CDC: Some Racial, Ethnic Groups Continue Smoking Cigarettes at Higher Rates

Posted on August 4, 2016

Despite a significant decline in overall adult cigarette smoking since 1964, disparities in cigarette smoking remain among racial and ethnic population groups, according to a new study from the Centers for Disease Control and Prevention (CDC) published in today’s Morbidity and Mortality Weekly Report (MMWR).

For example, current (past 30-day) cigarette smoking during 2010 to 2013 was lower among Asians overall (10.9%) compared with Whites (24.9%). But among Asian subgroups, the prevalence of current cigarette smoking ranged from 7.6% among Chinese and Asian Indians to 20.0% among Korean Americans. The American Indian/Alaska Native population had the highest prevalence of cigarette smoking at 38.9%. The findings in this study show the importance of identifying higher rates of tobacco use across and within racial/ethnic population groups to better understand and address differences in tobacco use among US adults.

Larger sample size for racial/ethnic subgroups

Estimates of cigarette smoking prevalence are usually presented in aggregate for racial or ethnic populations, such as Asian or Hispanic, because sample sizes are too small to provide estimates among racial/ethnic subgroups within these populations. To get a large enough sample size for this study, researchers aggregated data from the National Survey on Drug Use and Health collected between 2002 and 2005 and 2010 and 2013 to assess cigarette-smoking prevalence among 6 racial and ethnic population groups and 10 select subgroups in the United States.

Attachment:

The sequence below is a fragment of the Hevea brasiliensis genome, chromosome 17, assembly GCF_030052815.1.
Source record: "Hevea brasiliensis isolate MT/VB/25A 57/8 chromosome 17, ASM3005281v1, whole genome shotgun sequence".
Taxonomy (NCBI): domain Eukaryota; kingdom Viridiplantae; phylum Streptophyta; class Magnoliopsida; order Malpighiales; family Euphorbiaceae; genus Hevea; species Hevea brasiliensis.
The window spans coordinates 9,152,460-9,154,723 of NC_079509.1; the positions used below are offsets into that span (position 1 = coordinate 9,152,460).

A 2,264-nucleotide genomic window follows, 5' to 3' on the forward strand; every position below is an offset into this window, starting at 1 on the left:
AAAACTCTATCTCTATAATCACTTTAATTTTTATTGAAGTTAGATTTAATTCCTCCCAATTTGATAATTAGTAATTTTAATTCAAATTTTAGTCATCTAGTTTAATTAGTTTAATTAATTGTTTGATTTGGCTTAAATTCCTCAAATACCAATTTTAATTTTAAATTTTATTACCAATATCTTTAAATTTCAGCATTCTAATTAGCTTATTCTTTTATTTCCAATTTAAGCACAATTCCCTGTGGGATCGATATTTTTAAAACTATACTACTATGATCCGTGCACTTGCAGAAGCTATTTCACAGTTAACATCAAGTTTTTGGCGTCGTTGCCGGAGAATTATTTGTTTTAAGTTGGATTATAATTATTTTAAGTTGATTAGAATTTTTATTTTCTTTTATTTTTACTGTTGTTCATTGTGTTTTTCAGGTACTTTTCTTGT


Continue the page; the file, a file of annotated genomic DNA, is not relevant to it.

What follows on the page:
“Even though the overall cigarette-smoking rate is declining, disparities remain among racial and ethnic groups and within subgroups,” said Bridgette Garrett, PhD, associate director for health equity in the CDC’s Office on Smoking and Health. “Looking beyond broad racial and ethnic population categories can help better focus the strategies that we know work to reduce tobacco use among sub-groups with higher rates of use.”

Additional results from the study include:

-Among Whites, current cigarette smoking prevalence was 27.7% in 2002 to 2005 and 24.9% in 2010 to 2013.

-Among Blacks, current cigarette smoking prevalence was 27.6% in 2002 to 2005 and 24.9% in 2010 to 2013.

-Among American Indians/Alaska Natives, current cigarette smoking prevalence was 37.1% in 2002 to 2005 and 38.9% in 2010 to 2013.

-Among Native Hawaiian or Other Pacific Islanders, current cigarette smoking prevalence was 31.4% in 2002 to 2005 and 22.8% in 2010 to 2013.

Among Asians, the current cigarette smoking prevalence was 14.5% in 2002 to 2005 and 10.9% in 2010 to 2013. Within that group were Chinese (7.6% in 2010 to 2013), Asian Indian (7.6% in 2010 to 2013), Japanese (10.2% in 2010 to 2013), Filipino (12.6% in 2010 to 2013), Vietnamese (16.3% in 2010 to 2013), and Korean (20.0% in 2010 to 2013).

Among Hispanics, current cigarette smoking prevalence was 23.9% in 2002 to 2005 and 19.9% in 2010 to 2013. Within that group were Central or South American (15.6% in 2010 to 2013), Mexican (19.1% in 2010 to 2013), Cuban (19.8% in 2010 to 2013), and Puerto Rican (28.5% in 2010 to 2013).

“We know smoke-free policies, hard-hitting media campaigns, higher prices for tobacco products, and promotion of cessation treatment in clinical settings are proven to reduce tobacco product use,” said Corinne Graffunder, DrPH, director of CDC’s Office on Smoking and Health. “If fully implemented and enforced, these strategies could help reduce tobacco use, particularly among racial and ethnic populations with higher rates of use.”

Tobacco use is the leading cause of preventable disease and death in the United States, responsible for more than 480,000 premature deaths annually. And for each death, there are about 30 Americans suffering from a tobacco-related disease. Smokers can get free help quitting by calling 1-800-QUIT-NOW, or going online to www.smokefree.gov.

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